American Idol' or just plain idle?
Fans debate whether Josh ought to be on duty
March 31, 2003
BY JULIE HINDS
FREE PRESS STAFF WRITER
Last week, "American Idol" finalist Josh Gracin impressed viewers with his performance of a Garth Brooks song, "Ain't Goin' Down 'Til the Sun Comes Up." But what's gone down lately on the show's online message boards? A small skirmish over the stateside status of the singing Marine from Westland.
"Josh should leave," griped an "Idol" fan who wanted him off the show because other Marines are fighting in Iraq.
"The PR he is providing is priceless," countered another. "Get off his back."
A few fans argued Josh should be over there fighting. The majority defended him, saying U.S. troops aren't allowed to choose when or if they go overseas.
And a wave of pro-Josh messages slammed the current issue of LA Weekly, where columnist Nikki Finke advised Josh to "suck it up and ship out on his own," especially since some members of his unit have been deployed to Kuwait.
According to a military spokesperson, however, the flap is much ado about nothing.
Josh's status is the same as it's always been, says Capt. Shawn Haney of the Marine Corps liaison office for movies and television. Namely, he hasn't received any deployment orders, but if he does, he'll answer the call.
"He knows it, the show knows it, everyone knows it," says Haney, who's acting as a liaison to "American Idol."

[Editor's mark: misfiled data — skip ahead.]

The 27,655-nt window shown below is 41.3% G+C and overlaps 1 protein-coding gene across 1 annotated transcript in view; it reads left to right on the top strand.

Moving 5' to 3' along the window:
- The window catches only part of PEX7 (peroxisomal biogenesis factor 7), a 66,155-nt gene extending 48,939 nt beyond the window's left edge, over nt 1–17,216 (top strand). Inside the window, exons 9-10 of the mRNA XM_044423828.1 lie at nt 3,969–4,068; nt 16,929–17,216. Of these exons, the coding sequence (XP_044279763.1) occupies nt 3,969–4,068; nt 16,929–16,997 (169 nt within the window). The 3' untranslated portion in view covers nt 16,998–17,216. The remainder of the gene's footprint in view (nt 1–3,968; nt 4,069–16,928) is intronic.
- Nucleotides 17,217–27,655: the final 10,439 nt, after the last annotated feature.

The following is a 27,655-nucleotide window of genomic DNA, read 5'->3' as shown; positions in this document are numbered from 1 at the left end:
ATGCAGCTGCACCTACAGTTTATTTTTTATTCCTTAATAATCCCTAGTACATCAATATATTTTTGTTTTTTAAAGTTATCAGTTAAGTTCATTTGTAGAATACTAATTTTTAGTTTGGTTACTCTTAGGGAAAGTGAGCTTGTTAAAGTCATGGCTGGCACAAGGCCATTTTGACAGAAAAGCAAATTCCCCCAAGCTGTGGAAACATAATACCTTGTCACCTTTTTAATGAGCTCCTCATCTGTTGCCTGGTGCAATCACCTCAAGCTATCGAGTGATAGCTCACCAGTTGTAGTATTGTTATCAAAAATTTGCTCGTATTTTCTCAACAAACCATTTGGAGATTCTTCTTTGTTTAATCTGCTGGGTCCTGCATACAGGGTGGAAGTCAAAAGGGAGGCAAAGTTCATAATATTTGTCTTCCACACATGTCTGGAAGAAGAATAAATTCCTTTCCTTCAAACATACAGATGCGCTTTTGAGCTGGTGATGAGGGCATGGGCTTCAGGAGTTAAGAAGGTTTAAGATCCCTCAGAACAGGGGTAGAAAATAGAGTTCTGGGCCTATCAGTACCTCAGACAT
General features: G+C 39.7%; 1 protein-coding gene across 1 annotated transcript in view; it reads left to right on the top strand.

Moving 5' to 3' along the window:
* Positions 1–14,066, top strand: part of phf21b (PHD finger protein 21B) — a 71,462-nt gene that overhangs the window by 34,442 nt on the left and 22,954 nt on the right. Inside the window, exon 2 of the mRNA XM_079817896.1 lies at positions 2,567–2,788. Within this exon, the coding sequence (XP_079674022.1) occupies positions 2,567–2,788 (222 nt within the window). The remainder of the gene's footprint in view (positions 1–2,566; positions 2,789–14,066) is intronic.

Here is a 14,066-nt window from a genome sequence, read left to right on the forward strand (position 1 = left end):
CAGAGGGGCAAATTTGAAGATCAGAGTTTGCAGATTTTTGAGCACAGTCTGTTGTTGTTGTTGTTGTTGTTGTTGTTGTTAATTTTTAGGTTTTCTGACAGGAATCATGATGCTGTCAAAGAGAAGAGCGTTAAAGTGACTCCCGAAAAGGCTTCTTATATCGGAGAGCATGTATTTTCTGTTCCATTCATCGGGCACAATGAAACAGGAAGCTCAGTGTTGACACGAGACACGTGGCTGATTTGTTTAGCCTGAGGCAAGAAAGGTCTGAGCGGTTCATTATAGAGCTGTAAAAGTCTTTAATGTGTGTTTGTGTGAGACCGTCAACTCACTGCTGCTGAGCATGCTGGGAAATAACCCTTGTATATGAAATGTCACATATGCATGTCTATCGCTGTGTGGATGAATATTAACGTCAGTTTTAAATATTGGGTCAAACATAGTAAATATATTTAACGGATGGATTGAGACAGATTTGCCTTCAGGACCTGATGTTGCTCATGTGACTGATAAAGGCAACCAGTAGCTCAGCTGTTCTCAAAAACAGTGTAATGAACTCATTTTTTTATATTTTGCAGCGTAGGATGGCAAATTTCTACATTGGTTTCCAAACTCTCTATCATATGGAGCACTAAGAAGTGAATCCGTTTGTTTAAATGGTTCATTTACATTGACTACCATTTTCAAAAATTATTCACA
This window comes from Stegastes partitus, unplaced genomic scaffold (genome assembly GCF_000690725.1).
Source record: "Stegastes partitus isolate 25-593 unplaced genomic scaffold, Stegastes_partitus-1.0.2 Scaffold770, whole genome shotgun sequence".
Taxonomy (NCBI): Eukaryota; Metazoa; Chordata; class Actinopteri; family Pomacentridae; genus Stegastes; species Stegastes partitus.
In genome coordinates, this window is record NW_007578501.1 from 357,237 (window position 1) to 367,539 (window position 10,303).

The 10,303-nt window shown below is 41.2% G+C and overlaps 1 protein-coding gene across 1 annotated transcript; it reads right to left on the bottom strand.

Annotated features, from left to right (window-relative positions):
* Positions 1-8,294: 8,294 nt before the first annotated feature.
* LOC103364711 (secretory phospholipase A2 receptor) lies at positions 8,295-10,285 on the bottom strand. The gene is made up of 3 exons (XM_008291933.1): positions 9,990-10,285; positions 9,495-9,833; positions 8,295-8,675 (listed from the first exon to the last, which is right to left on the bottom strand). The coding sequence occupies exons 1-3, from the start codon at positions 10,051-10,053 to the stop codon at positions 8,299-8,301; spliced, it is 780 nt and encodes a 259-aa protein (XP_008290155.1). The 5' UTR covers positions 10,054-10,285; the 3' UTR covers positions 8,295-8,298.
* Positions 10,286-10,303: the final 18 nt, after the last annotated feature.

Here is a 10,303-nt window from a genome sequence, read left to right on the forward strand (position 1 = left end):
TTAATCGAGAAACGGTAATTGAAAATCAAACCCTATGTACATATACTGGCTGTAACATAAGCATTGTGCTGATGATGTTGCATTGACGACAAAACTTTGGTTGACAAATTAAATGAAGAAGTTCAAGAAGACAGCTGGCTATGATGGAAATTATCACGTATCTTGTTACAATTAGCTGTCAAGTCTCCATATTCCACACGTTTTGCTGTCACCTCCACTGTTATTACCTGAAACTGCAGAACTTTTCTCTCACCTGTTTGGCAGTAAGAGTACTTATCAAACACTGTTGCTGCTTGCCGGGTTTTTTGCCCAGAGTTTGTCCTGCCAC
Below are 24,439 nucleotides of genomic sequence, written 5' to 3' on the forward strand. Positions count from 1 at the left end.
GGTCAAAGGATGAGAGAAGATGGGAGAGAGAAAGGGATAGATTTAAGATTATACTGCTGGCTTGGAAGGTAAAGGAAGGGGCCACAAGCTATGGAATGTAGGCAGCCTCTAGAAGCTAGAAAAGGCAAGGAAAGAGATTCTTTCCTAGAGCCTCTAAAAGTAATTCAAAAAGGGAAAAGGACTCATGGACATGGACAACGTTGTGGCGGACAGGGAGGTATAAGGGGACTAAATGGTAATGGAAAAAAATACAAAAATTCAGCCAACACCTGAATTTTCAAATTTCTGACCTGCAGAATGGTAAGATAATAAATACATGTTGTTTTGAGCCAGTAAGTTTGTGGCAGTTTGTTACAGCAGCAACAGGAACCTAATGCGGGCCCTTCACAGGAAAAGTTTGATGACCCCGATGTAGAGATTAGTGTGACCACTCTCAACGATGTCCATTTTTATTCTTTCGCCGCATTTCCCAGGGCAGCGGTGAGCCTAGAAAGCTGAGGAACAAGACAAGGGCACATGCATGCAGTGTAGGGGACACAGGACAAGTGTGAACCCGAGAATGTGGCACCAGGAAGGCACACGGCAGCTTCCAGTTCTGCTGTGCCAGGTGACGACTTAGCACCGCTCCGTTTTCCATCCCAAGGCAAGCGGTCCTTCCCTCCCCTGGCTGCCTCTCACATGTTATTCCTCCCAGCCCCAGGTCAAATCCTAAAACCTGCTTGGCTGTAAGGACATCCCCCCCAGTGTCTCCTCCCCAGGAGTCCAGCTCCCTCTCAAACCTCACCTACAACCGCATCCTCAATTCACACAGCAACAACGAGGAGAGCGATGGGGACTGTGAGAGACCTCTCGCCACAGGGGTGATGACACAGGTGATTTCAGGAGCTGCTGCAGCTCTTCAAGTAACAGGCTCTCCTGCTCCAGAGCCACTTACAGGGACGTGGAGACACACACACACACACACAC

For the moment, Josh is living with the show's eight other finalists in a large secluded house with reporters kept away. Normally, he's stationed at California's Camp Pendleton.
Although some Marines from Josh's unit, the huge 1st Force Service Support Group, have been sent to the Persian Gulf, his particular maintenance section hasn't been given those orders.
"A lot of people don't understand Lance Cpl. Gracin doesn't get to decide when he deploys," says Haney.
There's always a chance Josh could be sent overseas. If that happens, "Idol" producers have promised he can return as an automatic finalist next season.
One of Josh's biggest fans describes the current controversy as "kind of silly."
Cindy Park, 16, of Havelock, N.C., runs a Web site, www.JoshGracin.com
>. She bought the domain name for $9 after seeing him on "American Idol" and has spent about $200 of her own money to keep the site running.
Park, whose father is a Marine sergeant, says visitors to the site have credited Josh with improving their attitude about the military.
"I know it's convinced some teenage guys to enlist," she says.
Recently, she got a phone call from her TV idol.
"It was really exciting," she says. "I was acting like a teenybopper."
Contact JULIE HINDS at 313-222-6427 or email@example.com